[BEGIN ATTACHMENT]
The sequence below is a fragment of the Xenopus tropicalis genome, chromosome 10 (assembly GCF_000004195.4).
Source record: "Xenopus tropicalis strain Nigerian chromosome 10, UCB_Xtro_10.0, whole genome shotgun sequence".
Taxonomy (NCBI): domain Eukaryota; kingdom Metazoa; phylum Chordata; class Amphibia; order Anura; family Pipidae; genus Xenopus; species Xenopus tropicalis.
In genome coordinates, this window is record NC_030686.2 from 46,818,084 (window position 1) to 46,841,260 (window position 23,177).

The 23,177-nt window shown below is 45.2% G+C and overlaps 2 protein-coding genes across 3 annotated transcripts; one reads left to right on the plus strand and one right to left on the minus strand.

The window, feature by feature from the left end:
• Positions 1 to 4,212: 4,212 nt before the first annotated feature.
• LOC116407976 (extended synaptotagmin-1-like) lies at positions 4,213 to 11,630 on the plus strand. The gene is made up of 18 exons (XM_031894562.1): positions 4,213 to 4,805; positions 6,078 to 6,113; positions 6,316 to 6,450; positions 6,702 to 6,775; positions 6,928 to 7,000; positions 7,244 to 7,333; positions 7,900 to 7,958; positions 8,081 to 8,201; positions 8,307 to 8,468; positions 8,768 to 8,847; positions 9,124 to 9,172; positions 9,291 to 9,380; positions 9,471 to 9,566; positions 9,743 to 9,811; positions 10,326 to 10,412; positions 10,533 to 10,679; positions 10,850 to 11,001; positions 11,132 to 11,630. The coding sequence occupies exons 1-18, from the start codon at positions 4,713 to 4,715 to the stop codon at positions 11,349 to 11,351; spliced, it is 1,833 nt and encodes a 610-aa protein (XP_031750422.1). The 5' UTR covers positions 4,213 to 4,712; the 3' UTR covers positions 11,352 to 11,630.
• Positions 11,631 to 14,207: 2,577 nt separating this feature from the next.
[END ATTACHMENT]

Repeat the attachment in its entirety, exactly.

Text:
The sequence below is a fragment of the Xenopus tropicalis genome, chromosome 10 (assembly GCF_000004195.4).
Source record: "Xenopus tropicalis strain Nigerian chromosome 10, UCB_Xtro_10.0, whole genome shotgun sequence".
Taxonomy (NCBI): domain Eukaryota; kingdom Metazoa; phylum Chordata; class Amphibia; order Anura; family Pipidae; genus Xenopus; species Xenopus tropicalis.
In genome coordinates, this window is record NC_030686.2 from 46,818,084 (window position 1) to 46,841,260 (window position 23,177).

The 23,177-nt window shown below is 45.2% G+C and overlaps 2 protein-coding genes across 3 annotated transcripts; one reads left to right on the plus strand and one right to left on the minus strand.

The window, feature by feature from the left end:
• Positions 1 to 4,212: 4,212 nt before the first annotated feature.
• LOC116407976 (extended synaptotagmin-1-like) lies at positions 4,213 to 11,630 on the plus strand. The gene is made up of 18 exons (XM_031894562.1): positions 4,213 to 4,805; positions 6,078 to 6,113; positions 6,316 to 6,450; positions 6,702 to 6,775; positions 6,928 to 7,000; positions 7,244 to 7,333; positions 7,900 to 7,958; positions 8,081 to 8,201; positions 8,307 to 8,468; positions 8,768 to 8,847; positions 9,124 to 9,172; positions 9,291 to 9,380; positions 9,471 to 9,566; positions 9,743 to 9,811; positions 10,326 to 10,412; positions 10,533 to 10,679; positions 10,850 to 11,001; positions 11,132 to 11,630. The coding sequence occupies exons 1-18, from the start codon at positions 4,713 to 4,715 to the stop codon at positions 11,349 to 11,351; spliced, it is 1,833 nt and encodes a 610-aa protein (XP_031750422.1). The 5' UTR covers positions 4,213 to 4,712; the 3' UTR covers positions 11,352 to 11,630.
• Positions 11,631 to 14,207: 2,577 nt separating this feature from the next.